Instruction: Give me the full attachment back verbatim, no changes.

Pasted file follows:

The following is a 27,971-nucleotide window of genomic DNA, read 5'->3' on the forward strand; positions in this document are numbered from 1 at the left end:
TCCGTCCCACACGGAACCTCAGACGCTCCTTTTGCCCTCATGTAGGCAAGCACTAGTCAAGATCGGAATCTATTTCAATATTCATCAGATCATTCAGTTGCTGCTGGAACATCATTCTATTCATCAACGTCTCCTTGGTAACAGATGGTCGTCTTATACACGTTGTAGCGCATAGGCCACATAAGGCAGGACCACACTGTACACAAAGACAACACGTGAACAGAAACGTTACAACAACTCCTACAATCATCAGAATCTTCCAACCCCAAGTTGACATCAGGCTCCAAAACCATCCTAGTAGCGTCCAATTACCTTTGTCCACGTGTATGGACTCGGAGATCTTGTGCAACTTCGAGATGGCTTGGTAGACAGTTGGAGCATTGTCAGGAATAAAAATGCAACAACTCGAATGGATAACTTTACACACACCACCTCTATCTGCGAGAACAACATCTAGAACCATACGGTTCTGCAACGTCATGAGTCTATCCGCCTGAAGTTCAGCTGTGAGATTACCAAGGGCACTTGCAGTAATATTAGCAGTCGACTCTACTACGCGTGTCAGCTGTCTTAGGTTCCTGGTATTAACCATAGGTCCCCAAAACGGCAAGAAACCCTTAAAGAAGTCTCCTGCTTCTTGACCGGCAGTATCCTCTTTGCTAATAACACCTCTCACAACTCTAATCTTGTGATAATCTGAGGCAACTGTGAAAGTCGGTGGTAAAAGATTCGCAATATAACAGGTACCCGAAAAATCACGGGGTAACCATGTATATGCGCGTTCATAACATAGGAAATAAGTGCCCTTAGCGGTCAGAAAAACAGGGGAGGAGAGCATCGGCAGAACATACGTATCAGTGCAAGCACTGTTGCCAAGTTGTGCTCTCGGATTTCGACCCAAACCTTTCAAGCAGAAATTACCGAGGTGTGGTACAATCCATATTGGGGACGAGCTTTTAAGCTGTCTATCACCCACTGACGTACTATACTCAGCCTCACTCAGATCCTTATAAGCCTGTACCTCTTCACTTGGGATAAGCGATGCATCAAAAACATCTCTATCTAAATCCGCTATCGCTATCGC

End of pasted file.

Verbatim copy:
The following is a 27,971-nucleotide window of genomic DNA, read 5'->3' on the forward strand; positions in this document are numbered from 1 at the left end:
TCCGTCCCACACGGAACCTCAGACGCTCCTTTTGCCCTCATGTAGGCAAGCACTAGTCAAGATCGGAATCTATTTCAATATTCATCAGATCATTCAGTTGCTGCTGGAACATCATTCTATTCATCAACGTCTCCTTGGTAACAGATGGTCGTCTTATACACGTTGTAGCGCATAGGCCACATAAGGCAGGACCACACTGTACACAAAGACAACACGTGAACAGAAACGTTACAACAACTCCTACAATCATCAGAATCTTCCAACCCCAAGTTGACATCAGGCTCCAAAACCATCCTAGTAGCGTCCAATTACCTTTGTCCACGTGTATGGACTCGGAGATCTTGTGCAACTTCGAGATGGCTTGGTAGACAGTTGGAGCATTGTCAGGAATAAAAATGCAACAACTCGAATGGATAACTTTACACACACCACCTCTATCTGCGAGAACAACATCTAGAACCATACGGTTCTGCAACGTCATGAGTCTATCCGCCTGAAGTTCAGCTGTGAGATTACCAAGGGCACTTGCAGTAATATTAGCAGTCGACTCTACTACGCGTGTCAGCTGTCTTAGGTTCCTGGTATTAACCATAGGTCCCCAAAACGGCAAGAAACCCTTAAAGAAGTCTCCTGCTTCTTGACCGGCAGTATCCTCTTTGCTAATAACACCTCTCACAACTCTAATCTTGTGATAATCTGAGGCAACTGTGAAAGTCGGTGGTAAAAGATTCGCAATATAACAGGTACCCGAAAAATCACGGGGTAACCATGTATATGCGCGTTCATAACATAGGAAATAAGTGCCCTTAGCGGTCAGAAAAACAGGGGAGGAGAGCATCGGCAGAACATACGTATCAGTGCAAGCACTGTTGCCAAGTTGTGCTCTCGGATTTCGACCCAAACCTTTCAAGCAGAAATTACCGAGGTGTGGTACAATCCATATTGGGGACGAGCTTTTAAGCTGTCTATCACCCACTGACGTACTATACTCAGCCTCACTCAGATCCTTATAAGCCTGTACCTCTTCACTTGGGATAAGCGATGCATCAAAAACATCTCTATCTAAATCCGCTATCGCTATCGC